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Pavlova - 1913-1916
by David for group historicalziegfeld Oct 16, 2010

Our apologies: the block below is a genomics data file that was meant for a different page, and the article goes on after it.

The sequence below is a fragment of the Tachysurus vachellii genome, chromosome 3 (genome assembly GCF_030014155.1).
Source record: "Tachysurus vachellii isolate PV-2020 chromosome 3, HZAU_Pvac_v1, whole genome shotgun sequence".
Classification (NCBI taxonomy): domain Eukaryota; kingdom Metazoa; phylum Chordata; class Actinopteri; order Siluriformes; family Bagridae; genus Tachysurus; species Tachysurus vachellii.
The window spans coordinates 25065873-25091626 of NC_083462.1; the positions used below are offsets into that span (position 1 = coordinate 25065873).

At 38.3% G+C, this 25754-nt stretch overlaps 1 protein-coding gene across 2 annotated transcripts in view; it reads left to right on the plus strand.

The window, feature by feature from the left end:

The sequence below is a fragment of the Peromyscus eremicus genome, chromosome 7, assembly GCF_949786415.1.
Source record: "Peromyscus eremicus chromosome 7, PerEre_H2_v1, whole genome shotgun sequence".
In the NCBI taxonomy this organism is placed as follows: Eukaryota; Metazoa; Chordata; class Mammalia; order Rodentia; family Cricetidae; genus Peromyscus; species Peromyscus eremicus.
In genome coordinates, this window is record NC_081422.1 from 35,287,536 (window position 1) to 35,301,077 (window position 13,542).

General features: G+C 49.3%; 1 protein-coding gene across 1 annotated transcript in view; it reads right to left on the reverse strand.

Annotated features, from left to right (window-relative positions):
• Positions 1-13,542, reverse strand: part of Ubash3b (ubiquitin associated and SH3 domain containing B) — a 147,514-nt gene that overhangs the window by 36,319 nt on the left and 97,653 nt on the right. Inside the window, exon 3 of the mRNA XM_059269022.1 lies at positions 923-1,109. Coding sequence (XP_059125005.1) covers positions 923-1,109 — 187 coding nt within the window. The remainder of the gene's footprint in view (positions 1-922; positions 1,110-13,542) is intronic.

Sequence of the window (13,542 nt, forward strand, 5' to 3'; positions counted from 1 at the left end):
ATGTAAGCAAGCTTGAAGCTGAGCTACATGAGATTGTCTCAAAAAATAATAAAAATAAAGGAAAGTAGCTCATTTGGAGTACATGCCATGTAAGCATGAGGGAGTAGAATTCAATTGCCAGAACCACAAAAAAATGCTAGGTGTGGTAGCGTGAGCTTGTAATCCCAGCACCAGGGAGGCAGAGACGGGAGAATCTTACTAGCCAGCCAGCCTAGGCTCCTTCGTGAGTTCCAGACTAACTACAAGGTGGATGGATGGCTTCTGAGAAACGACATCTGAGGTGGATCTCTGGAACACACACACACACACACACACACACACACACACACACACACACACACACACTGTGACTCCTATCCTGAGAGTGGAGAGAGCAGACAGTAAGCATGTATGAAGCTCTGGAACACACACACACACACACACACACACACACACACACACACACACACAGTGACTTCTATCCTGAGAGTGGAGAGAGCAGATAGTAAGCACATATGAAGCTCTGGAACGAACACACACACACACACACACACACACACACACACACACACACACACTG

Anna Pavlova for western eyes renovated the classical tradition of dance that had be preserved in St. Petersburg during the Czarist era. The tension between gestural discipline and expressive abandon made her performances riveting to witnesses who had been used to Italian ballerinas and theatrical stage dancers. She distrusted theatrical entrepreneurs, state cultural institutions, and most of her artistic patrons. After she seriously embraced her status as an independent artist, she strove to set up an autonomous touring company with herself as the focus, one male dancer, always subordinate in status and billing, and a chorus of female dancers. From 1909-1913 she did not like to have any other names complicate the billing for her appearances, including those of photographers on the publicity images. Hence the 1913 images below are uncredited. Are they Parisian, or from Mishkin or Maurice Goldberg in New York, or English? A mystery. During her 1916 tour of the United States she realized that brand name photographers got her notice by magazine editors. She had memorable sittings with several. Ira L. Hill's are perhaps best known. But the most beautiful was arguably that in Kansas City with Benjamin Strauss and Homer Peyton. The four images here were those submitted for copyright by the studio. I suspect as many as 12 additional images were not submitted for registration. Vlad in his previous posting has alerted us to the extraordinary visual presence that Russian dancers had in early 20th century performing arts imagery. Pavlova was the firstest with mostest for the United States. The stills for her solitary silent movie, "The Blind Girl of Portici," alas are not very artistic, being taken for the most part from the middle distance. David Shields

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